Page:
Eriogonum umbellatum is found widely across the western states of AZ, CA, CO, ID, MT, NV, OR, UT, WA, WY, and Canada in BC and AB. With over thirty widely spread varieties, it is also one of the most diverse of the Genus. Found from the high alpine ridges down to the high desert basin environments.
The flowers are held erect in umbellate Inflorescence, ranging in colors form white to yellow to red. (yellows being the most often encountered). The flower stems normally display a whorl of bracts mid way up their length but not in all varieties. The leaves can be any thing from tomentose to glabrous, normally oblong-oval in shape, green to gray green in color adaxially depending on the density of floccose hairs present. Abaxially the surface is normally tomentose, white/gray to gray/green in color.
There are many garden worthy varieties from low mat forming miniatures to sizable spreading shrubs. Some of the more well known are var. porteri, var. polyanthum, var. humistratum, var. aureum, var. proliferum and the selection 'Alturas Red'.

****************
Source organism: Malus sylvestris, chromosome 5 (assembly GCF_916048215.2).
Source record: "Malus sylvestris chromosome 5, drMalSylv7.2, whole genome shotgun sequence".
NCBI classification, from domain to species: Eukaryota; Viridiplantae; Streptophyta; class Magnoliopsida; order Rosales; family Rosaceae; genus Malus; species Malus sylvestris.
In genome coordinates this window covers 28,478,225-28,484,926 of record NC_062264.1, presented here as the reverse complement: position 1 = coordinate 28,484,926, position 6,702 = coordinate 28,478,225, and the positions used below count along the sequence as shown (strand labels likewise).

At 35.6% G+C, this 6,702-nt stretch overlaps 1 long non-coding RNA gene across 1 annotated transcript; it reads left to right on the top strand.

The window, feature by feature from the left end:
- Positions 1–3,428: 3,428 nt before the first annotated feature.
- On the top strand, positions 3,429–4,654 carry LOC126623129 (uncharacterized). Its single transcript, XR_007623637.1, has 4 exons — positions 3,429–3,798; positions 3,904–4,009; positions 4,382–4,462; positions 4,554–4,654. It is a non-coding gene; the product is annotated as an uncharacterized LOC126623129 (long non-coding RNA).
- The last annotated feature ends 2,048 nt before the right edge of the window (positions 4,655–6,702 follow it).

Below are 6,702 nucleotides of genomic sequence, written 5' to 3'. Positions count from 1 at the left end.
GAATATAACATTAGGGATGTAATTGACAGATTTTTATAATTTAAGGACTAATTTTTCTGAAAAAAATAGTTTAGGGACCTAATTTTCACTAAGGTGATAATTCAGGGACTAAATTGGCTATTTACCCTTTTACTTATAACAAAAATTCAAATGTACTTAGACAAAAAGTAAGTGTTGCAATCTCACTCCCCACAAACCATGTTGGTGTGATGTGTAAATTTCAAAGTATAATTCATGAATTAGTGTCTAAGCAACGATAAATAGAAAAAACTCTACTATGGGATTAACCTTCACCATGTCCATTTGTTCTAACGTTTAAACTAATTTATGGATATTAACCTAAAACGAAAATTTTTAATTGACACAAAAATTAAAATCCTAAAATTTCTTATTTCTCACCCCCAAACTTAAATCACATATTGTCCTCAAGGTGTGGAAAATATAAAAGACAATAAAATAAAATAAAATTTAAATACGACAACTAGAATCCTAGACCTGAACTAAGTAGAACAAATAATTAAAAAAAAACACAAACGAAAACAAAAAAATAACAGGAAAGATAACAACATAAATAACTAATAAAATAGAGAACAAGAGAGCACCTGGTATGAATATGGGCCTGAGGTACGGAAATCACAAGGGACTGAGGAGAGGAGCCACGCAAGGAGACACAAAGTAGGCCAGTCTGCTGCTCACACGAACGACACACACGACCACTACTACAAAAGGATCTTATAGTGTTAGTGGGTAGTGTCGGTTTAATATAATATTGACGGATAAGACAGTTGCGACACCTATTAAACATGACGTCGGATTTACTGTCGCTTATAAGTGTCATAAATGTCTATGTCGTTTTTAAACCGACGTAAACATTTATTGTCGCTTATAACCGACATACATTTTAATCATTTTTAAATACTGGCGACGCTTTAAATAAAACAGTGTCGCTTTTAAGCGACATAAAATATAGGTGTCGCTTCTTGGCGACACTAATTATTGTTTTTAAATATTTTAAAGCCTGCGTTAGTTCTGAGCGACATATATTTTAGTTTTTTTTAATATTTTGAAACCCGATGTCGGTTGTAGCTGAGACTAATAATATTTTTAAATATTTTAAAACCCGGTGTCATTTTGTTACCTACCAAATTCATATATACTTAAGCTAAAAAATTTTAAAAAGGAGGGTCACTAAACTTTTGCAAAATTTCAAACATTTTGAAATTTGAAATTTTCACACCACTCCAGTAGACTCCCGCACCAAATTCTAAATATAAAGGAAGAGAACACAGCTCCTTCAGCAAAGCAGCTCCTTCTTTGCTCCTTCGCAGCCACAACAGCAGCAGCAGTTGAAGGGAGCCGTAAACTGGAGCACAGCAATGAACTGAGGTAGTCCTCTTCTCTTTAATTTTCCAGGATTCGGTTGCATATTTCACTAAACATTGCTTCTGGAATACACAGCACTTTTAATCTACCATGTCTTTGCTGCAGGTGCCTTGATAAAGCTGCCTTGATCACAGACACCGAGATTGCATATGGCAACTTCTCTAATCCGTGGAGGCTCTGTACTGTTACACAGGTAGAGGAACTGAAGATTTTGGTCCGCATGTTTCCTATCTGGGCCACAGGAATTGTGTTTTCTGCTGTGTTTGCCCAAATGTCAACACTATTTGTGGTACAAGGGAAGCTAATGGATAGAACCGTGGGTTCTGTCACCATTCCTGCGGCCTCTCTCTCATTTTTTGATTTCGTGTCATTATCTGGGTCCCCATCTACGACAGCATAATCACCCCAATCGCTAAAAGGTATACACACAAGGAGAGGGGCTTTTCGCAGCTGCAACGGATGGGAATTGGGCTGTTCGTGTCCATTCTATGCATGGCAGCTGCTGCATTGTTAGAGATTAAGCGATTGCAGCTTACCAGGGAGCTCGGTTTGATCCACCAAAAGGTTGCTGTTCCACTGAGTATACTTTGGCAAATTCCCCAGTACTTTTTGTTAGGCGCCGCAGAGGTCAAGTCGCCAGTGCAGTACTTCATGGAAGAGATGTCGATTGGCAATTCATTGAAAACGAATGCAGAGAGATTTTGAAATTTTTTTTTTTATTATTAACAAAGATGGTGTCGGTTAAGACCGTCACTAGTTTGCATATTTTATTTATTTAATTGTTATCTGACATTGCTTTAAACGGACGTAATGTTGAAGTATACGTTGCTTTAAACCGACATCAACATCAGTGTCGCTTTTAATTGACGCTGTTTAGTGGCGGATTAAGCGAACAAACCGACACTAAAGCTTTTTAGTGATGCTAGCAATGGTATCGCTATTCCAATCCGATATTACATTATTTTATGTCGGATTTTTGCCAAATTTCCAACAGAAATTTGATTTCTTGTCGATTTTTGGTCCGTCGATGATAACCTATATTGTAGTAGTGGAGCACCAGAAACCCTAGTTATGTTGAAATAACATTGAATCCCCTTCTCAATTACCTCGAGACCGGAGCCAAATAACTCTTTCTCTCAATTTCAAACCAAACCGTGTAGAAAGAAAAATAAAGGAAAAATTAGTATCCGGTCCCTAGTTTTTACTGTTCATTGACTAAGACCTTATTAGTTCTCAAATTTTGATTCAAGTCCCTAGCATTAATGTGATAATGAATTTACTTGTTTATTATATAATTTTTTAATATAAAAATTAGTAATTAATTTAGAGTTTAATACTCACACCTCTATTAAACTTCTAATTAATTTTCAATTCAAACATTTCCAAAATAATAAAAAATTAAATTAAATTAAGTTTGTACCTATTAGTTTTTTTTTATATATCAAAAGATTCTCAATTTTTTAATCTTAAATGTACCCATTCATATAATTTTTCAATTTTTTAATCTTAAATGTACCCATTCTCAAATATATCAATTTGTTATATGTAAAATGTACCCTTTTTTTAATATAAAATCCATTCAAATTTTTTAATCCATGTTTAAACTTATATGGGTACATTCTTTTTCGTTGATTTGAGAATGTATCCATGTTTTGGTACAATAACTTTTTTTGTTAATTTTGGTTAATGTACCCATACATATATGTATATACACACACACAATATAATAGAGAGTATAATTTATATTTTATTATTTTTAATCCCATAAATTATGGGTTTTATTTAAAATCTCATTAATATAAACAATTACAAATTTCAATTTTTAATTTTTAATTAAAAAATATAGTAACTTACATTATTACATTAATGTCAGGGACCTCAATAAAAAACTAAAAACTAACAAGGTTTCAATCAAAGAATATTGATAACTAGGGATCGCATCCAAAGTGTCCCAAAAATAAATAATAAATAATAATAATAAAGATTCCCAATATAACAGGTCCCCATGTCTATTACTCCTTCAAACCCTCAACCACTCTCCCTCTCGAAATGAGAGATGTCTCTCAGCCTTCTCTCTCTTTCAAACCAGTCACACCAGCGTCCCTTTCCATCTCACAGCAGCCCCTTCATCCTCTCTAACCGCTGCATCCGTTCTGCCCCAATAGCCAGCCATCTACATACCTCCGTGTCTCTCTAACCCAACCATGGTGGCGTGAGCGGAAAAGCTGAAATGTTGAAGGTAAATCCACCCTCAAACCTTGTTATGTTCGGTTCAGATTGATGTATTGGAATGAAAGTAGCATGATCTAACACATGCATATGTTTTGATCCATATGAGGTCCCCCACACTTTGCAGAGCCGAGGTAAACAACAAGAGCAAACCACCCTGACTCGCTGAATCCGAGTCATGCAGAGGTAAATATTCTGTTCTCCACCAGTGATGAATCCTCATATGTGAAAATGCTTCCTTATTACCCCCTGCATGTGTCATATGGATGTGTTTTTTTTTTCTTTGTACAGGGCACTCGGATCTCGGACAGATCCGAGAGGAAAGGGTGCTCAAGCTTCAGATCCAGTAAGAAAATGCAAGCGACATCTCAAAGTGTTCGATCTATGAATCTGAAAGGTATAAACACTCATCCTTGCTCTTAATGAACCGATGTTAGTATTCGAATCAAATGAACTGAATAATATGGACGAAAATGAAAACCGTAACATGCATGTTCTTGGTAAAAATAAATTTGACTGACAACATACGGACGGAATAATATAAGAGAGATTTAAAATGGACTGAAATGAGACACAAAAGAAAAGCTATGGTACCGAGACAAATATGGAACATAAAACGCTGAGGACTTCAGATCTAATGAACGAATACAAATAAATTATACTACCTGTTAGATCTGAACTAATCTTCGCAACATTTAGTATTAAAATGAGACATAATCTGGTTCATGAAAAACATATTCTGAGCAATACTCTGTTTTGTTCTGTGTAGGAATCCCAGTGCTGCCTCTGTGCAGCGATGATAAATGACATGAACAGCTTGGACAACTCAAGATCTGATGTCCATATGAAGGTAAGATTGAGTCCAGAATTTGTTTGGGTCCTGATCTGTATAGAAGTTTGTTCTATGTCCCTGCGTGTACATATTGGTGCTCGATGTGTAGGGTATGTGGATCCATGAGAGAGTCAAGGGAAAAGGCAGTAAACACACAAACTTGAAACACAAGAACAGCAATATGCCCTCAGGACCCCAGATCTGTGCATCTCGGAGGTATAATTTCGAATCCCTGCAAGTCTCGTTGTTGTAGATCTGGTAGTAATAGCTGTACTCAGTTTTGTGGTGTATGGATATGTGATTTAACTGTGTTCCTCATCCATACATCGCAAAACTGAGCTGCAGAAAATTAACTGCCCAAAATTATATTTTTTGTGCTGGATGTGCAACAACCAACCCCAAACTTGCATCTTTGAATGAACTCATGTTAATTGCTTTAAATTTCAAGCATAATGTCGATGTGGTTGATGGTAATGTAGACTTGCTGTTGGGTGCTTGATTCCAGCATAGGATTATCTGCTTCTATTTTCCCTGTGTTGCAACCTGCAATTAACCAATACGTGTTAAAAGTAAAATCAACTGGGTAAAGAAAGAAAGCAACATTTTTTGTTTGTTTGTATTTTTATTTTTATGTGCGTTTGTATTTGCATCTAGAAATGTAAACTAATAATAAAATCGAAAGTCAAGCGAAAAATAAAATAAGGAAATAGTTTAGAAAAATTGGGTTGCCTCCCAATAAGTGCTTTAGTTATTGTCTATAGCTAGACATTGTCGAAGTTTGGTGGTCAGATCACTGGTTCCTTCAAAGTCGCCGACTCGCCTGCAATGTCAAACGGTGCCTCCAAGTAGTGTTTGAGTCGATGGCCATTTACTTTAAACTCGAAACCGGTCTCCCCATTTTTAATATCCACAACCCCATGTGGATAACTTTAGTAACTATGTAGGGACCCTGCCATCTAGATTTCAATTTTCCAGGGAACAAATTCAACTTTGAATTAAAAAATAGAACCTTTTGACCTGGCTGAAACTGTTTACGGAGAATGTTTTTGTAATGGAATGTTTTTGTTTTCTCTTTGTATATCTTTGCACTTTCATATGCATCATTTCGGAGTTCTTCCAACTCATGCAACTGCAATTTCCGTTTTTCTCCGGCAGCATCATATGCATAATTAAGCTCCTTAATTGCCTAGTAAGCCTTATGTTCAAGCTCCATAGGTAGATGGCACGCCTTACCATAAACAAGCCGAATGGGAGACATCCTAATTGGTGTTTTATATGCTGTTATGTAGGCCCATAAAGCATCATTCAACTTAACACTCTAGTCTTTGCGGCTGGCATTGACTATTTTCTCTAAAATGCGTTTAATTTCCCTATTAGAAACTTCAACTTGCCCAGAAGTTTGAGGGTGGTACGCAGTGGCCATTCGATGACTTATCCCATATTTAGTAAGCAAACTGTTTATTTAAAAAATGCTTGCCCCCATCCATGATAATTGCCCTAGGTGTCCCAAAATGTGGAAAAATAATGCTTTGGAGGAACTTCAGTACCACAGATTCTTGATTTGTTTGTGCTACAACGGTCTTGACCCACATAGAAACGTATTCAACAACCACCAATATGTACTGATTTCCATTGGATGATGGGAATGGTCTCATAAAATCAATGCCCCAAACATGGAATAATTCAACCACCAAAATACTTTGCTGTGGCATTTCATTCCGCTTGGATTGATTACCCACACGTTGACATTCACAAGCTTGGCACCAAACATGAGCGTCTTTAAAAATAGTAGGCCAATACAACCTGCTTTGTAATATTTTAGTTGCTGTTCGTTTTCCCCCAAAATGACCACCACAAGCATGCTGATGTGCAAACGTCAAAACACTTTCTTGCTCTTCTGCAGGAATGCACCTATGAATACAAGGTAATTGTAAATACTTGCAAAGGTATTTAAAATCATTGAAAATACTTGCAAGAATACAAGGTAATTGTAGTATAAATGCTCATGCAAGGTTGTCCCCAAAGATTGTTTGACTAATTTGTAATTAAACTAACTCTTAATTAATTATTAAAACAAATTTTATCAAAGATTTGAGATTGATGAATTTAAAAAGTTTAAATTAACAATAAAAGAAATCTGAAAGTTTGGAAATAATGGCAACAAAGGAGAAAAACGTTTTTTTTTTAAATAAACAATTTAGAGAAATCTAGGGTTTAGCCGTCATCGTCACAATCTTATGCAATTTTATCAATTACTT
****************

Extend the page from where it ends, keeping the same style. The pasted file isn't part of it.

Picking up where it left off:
The variety encountered along the Sierra Nevada crest of CA and Siskiyou Mountains of OR eastward through NV, into southwestern, UT and northwestern,AZ is Eriogonum umbellatum var. nevadense. It is found at elevations ranging from 8000'> in the Great Basin Desert region. This grows as a mounding shrub 12-18" tall and 12"-24" across with bright yellow flowers and gray/green foliage.
Around the Reno area we often see var. nevadense expressed in two forms. The lower elevation form slightly taller with greener leaves and a more open airy inflorescence, And a higher elevation form, noticeable shorter, with grayer leaves and denser, lighter colored inflorescence. I had always thought that they were differant varieties however Dr. Reveal identified both forms as var. nevadense. In cultivation both forms keep their natural growth habits. I had the good fortune to test this, for several years, as I planted one of each form right next to each other in the garden.
The first three photos show the lower elevation form . The last three show the high elevation forum.